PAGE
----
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Clin Infect Dis ; 75(Supplement_1): S110-S120, 2022 Aug 15.
Article in English | MEDLINE | ID: covidwho-1992148


BACKGROUND: Comprehensive pathogen genomic surveillance represents a powerful tool to complement and advance precision vaccinology. The emergence of the Alpha variant in December 2020 and the resulting efforts to track the spread of this and other severe acute respiratory syndrome coronavirus 2 (SARS-CoV-2) variants of concern led to an expansion of genomic sequencing activities in Germany. METHODS: At Robert Koch Institute (RKI), the German National Institute of Public Health, we established the Integrated Molecular Surveillance for SARS-CoV-2 (IMS-SC2) network to perform SARS-CoV-2 genomic surveillance at the national scale, SARS-CoV-2-positive samples from laboratories distributed across Germany regularly undergo whole-genome sequencing at RKI. RESULTS: We report analyses of 3623 SARS-CoV-2 genomes collected between December 2020 and December 2021, of which 3282 were randomly sampled. All variants of concern were identified in the sequenced sample set, at ratios equivalent to those in the 100-fold larger German GISAID sequence dataset from the same time period. Phylogenetic analysis confirmed variant assignments. Multiple mutations of concern emerged during the observation period. To model vaccine effectiveness in vitro, we employed authentic-virus neutralization assays, confirming that both the Beta and Zeta variants are capable of immune evasion. The IMS-SC2 sequence dataset facilitated an estimate of the SARS-CoV-2 incidence based on genetic evolution rates. Together with modeled vaccine efficacies, Delta-specific incidence estimation indicated that the German vaccination campaign contributed substantially to a deceleration of the nascent German Delta wave. CONCLUSIONS: SARS-CoV-2 molecular and genomic surveillance may inform public health policies including vaccination strategies and enable a proactive approach to controlling coronavirus disease 2019 spread as the virus evolves.

COVID-19 , SARS-CoV-2 , COVID-19/epidemiology , COVID-19/prevention & control , Genome, Viral , Genomics , Humans , Phylogeny , SARS-CoV-2/genetics , Vaccinology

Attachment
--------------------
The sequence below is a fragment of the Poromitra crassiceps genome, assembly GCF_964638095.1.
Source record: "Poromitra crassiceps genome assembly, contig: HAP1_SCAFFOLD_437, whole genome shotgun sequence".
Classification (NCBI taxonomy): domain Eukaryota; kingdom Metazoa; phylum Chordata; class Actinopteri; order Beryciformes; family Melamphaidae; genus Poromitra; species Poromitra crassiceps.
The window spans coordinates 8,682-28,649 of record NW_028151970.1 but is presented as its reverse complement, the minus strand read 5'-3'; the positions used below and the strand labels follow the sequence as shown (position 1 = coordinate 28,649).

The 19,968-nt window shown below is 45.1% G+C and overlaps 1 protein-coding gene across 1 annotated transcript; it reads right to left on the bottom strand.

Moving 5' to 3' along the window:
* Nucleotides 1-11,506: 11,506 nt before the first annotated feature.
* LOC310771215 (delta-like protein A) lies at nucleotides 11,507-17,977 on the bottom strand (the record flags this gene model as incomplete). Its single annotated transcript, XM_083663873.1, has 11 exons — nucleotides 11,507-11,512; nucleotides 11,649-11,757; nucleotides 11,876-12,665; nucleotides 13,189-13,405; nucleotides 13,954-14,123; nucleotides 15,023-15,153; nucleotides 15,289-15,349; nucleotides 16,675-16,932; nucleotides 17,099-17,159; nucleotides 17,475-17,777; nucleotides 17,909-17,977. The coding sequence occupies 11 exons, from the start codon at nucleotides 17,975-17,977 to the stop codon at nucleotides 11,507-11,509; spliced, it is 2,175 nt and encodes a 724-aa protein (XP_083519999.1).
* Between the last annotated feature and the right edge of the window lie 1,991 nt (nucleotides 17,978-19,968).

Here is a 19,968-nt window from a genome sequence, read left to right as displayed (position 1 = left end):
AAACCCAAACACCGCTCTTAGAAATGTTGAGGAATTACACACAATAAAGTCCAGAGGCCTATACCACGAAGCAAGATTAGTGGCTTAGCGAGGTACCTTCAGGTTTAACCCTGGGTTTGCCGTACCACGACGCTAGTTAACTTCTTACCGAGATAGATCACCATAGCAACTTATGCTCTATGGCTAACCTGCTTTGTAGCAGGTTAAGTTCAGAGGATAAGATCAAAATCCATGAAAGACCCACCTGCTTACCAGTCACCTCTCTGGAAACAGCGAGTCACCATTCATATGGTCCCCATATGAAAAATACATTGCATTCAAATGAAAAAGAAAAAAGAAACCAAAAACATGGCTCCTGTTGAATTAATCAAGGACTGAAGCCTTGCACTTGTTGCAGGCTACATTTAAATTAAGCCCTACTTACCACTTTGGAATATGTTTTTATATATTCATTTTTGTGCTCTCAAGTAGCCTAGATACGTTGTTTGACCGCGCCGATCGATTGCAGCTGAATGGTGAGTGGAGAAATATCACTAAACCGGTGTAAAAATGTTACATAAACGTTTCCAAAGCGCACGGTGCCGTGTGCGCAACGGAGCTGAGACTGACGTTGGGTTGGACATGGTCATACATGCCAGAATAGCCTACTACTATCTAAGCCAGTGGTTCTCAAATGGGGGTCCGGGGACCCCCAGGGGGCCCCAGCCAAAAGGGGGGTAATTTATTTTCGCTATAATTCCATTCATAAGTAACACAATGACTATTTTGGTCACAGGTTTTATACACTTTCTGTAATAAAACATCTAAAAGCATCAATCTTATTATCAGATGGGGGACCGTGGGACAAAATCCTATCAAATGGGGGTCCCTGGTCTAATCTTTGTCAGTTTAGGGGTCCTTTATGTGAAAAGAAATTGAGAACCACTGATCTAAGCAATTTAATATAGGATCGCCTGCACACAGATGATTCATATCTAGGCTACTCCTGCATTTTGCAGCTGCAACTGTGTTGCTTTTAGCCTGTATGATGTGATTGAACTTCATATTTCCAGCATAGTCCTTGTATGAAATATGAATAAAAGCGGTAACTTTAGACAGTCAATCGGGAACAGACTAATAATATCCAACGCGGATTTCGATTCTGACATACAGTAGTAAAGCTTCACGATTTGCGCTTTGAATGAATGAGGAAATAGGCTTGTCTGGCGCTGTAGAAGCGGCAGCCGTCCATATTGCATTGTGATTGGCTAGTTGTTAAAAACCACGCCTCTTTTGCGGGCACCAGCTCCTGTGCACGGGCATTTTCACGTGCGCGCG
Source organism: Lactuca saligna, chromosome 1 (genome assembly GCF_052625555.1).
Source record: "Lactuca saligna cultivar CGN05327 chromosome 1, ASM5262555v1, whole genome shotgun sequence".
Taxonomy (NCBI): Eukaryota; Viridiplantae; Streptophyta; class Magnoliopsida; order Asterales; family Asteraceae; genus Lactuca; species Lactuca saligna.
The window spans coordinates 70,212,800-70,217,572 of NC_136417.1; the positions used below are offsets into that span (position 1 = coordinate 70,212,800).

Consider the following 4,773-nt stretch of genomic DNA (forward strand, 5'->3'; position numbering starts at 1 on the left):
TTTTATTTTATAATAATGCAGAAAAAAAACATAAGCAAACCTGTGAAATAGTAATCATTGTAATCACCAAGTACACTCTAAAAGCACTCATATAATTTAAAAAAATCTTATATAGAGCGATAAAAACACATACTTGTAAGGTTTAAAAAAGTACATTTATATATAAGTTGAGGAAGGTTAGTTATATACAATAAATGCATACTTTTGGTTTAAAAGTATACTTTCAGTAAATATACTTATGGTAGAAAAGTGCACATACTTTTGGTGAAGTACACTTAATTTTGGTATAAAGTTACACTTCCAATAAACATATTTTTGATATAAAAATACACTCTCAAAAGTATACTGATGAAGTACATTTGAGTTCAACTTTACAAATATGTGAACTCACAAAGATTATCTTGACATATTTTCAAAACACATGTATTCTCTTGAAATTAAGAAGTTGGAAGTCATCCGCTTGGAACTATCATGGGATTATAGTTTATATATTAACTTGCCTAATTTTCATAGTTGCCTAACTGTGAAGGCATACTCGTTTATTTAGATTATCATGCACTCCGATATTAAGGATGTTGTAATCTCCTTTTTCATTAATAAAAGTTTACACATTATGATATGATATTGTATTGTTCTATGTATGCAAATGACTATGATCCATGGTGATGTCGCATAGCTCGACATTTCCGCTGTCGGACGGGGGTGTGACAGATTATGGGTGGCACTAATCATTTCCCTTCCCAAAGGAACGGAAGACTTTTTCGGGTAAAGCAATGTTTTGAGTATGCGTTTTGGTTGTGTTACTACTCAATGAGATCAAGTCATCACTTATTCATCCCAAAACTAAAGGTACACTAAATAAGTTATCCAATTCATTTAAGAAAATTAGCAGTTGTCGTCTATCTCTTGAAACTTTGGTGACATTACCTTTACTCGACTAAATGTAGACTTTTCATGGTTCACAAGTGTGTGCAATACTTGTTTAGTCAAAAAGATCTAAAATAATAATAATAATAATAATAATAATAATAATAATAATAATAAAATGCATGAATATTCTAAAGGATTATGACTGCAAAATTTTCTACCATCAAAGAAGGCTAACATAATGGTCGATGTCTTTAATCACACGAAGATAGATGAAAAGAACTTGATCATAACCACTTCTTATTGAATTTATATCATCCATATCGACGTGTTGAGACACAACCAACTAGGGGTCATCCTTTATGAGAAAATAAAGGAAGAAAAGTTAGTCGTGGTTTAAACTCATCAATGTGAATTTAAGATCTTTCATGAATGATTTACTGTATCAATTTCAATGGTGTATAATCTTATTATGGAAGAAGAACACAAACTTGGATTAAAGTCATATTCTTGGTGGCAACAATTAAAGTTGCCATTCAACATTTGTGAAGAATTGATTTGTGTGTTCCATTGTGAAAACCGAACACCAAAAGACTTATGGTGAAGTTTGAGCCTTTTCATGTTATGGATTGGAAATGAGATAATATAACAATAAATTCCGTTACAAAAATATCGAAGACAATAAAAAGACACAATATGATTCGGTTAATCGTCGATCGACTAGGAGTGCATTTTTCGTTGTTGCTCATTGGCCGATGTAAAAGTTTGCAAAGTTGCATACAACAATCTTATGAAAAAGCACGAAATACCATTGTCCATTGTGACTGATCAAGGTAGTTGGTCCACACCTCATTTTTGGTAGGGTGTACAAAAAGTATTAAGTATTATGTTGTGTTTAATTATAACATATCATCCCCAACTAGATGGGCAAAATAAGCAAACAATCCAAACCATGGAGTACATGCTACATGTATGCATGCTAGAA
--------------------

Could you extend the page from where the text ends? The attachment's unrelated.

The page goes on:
Nat Commun ; 12(1): 6009, 2021 10 14.
Article in English | MEDLINE | ID: covidwho-1469968


By October 2021, 230 million SARS-CoV-2 diagnoses have been reported. Yet, a considerable proportion of cases remains undetected. Here, we propose GInPipe, a method that rapidly reconstructs SARS-CoV-2 incidence profiles solely from publicly available, time-stamped viral genomes. We validate GInPipe against simulated outbreaks and elaborate phylodynamic analyses. Using available sequence data, we reconstruct incidence histories for Denmark, Scotland, Switzerland, and Victoria (Australia) and demonstrate, how to use the method to investigate the effects of changing testing policies on case ascertainment. Specifically, we find that under-reporting was highest during summer 2020 in Europe, coinciding with more liberal testing policies at times of low testing capacities. Due to the increased use of real-time sequencing, it is envisaged that GInPipe can complement established surveillance tools to monitor the SARS-CoV-2 pandemic. In post-pandemic times, when diagnostic efforts are decreasing, GInPipe may facilitate the detection of hidden infection dynamics.

COVID-19/diagnosis , COVID-19/epidemiology , Genome, Viral , SARS-CoV-2/genetics , COVID-19/history , Europe/epidemiology , History, 21st Century , Humans , Incidence , Pandemics , Phylogeny , SARS-CoV-2/classification , SARS-CoV-2/isolation & purification , Scotland , Switzerland , Victoria